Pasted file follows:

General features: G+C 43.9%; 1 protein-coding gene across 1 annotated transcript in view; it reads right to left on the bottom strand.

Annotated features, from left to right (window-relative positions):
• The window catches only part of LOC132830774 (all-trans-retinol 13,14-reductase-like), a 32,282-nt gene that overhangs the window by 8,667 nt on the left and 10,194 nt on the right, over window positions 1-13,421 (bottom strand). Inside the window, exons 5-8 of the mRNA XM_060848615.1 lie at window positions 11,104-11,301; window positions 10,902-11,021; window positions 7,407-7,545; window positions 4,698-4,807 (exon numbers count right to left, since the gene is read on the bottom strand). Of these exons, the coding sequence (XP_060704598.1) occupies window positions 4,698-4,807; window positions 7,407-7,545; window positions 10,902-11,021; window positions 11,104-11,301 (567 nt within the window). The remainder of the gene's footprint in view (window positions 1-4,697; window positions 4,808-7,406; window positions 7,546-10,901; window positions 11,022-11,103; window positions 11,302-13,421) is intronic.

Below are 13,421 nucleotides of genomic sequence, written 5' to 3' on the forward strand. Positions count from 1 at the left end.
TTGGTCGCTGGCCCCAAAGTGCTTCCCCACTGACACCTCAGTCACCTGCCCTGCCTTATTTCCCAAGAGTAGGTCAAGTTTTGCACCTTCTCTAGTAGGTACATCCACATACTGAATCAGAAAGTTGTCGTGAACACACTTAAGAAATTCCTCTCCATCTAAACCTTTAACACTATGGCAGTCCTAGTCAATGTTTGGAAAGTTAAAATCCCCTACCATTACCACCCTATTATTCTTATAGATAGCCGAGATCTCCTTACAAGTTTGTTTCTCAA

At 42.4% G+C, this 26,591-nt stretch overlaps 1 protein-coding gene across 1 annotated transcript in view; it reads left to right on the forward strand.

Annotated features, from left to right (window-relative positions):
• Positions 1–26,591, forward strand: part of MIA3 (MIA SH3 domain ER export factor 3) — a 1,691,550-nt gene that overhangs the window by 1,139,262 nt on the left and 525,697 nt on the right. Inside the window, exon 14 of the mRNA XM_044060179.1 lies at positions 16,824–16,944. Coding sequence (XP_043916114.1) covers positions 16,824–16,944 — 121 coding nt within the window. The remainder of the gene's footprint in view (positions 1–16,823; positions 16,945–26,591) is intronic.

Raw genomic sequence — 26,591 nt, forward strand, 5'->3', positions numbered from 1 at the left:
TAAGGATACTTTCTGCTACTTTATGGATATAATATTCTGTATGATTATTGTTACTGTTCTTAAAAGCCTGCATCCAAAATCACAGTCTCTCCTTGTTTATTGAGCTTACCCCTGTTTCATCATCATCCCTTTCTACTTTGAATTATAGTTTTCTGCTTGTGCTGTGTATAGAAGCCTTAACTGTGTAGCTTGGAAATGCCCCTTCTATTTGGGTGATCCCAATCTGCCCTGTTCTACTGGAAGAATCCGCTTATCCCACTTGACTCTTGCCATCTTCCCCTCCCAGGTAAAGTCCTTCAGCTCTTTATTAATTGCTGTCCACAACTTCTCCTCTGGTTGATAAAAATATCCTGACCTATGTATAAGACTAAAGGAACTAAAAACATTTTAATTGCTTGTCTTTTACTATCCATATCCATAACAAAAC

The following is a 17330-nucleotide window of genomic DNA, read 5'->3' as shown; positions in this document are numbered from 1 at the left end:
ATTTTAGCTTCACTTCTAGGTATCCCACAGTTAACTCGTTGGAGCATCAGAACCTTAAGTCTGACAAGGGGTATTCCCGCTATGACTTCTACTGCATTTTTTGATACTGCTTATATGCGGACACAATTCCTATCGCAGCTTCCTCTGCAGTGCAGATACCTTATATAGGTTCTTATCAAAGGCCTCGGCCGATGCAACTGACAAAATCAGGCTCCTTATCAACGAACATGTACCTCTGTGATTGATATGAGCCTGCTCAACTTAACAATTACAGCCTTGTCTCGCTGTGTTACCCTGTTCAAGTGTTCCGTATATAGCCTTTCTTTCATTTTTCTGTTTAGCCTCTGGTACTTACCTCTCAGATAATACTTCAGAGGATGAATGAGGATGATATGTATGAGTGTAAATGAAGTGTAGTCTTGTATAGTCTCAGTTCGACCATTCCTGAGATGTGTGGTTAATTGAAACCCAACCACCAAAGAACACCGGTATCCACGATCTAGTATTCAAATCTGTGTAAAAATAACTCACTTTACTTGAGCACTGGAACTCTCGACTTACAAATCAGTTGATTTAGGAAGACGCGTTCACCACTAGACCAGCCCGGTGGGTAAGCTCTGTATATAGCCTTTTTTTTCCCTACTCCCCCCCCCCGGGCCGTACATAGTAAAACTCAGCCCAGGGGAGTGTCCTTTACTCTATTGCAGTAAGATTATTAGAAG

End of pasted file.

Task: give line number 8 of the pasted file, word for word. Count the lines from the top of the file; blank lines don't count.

• Positions 1–26,591, forward strand: part of MIA3 (MIA SH3 domain ER export factor 3) — a 1,691,550-nt gene that overhangs the window by 1,139,262 nt on the left and 525,697 nt on the right. Inside the window, exon 14 of the mRNA XM_044060179.1 lies at positions 16,824–16,944. Coding sequence (XP_043916114.1) covers positions 16,824–16,944 — 121 coding nt within the window. The remainder of the gene's footprint in view (positions 1–16,823; positions 16,945–26,591) is intronic.